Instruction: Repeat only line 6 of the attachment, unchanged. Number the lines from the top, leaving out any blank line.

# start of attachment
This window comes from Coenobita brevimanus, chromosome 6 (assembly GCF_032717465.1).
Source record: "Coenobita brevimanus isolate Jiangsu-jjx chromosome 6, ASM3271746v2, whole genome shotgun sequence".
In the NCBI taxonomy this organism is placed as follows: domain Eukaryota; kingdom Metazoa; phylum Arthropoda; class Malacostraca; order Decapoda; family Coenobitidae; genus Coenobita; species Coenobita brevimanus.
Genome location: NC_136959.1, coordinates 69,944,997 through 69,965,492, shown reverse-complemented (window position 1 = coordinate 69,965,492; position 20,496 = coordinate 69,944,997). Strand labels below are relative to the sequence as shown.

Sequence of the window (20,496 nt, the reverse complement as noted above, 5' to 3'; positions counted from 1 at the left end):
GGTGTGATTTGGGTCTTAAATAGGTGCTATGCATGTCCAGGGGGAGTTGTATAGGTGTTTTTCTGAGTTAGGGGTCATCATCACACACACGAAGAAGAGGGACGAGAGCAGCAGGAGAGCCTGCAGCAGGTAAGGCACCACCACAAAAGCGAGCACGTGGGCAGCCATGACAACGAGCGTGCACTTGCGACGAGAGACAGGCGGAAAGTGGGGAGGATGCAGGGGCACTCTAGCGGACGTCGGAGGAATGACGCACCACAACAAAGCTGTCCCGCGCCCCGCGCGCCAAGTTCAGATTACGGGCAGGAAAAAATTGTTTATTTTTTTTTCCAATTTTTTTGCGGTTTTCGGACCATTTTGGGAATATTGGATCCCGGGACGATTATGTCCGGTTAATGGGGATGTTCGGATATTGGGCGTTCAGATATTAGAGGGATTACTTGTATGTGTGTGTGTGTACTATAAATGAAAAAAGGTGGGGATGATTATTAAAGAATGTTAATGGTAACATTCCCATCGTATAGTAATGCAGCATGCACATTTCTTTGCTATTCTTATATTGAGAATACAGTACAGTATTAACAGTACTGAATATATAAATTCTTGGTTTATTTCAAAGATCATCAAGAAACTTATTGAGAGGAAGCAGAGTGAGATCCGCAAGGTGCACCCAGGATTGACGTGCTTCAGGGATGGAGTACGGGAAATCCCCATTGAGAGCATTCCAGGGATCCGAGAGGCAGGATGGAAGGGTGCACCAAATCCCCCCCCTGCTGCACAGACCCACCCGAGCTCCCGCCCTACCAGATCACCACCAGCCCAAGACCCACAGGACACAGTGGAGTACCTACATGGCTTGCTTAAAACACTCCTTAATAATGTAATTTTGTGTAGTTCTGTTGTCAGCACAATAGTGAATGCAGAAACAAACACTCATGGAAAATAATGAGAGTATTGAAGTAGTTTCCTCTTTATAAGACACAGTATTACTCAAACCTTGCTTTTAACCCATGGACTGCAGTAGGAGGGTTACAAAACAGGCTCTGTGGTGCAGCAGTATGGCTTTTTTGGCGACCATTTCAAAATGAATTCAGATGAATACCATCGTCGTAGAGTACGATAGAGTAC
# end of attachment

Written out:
GGTGTGATTTGGGTCTTAAATAGGTGCTATGCATGTCCAGGGGGAGTTGTATAGGTGTTTTTCTGAGTTAGGGGTCATCATCACACACACGAAGAAGAGGGACGAGAGCAGCAGGAGAGCCTGCAGCAGGTAAGGCACCACCACAAAAGCGAGCACGTGGGCAGCCATGACAACGAGCGTGCACTTGCGACGAGAGACAGGCGGAAAGTGGGGAGGATGCAGGGGCACTCTAGCGGACGTCGGAGGAATGACGCACCACAACAAAGCTGTCCCGCGCCCCGCGCGCCAAGTTCAGATTACGGGCAGGAAAAAATTGTTTATTTTTTTTTCCAATTTTTTTGCGGTTTTCGGACCATTTTGGGAATATTGGATCCCGGGACGATTATGTCCGGTTAATGGGGATGTTCGGATATTGGGCGTTCAGATATTAGAGGGATTACTTGTATGTGTGTGTGTGTACTATAAATGAAAAAAGGTGGGGATGATTATTAAAGAATGTTAATGGTAACATTCCCATCGTATAGTAATGCAGCATGCACATTTCTTTGCTATTCTTATATTGAGAATACAGTACAGTATTAACAGTACTGAATATATAAATTCTTGGTTTATTTCAAAGATCATCAAGAAACTTATTGAGAGGAAGCAGAGTGAGATCCGCAAGGTGCACCCAGGATTGACGTGCTTCAGGGATGGAGTACGGGAAATCCCCATTGAGAGCATTCCAGGGATCCGAGAGGCAGGATGGAAGGGTGCACCAAATCCCCCCCCTGCTGCACAGACCCACCCGAGCTCCCGCCCTACCAGATCACCACCAGCCCAAGACCCACAGGACACAGTGGAGTACCTACATGGCTTGCTTAAAACACTCCTTAATAATGTAATTTTGTGTAGTTCTGTTGTCAGCACAATAGTGAATGCAGAAACAAACACTCATGGAAAATAATGAGAGTATTGAAGTAGTTTCCTCTTTATAAGACACAGTATTACTCAAACCTTGCTTTTAACCCATGGACTGCAGTAGGAGGGTTACAAAACAGGCTCTGTGGTGCAGCAGTATGGCTTTTTTGGCGACCATTTCAAAATGAATTCAGATGAATACCATCGTCGTAGAGTACGATAGAGTAC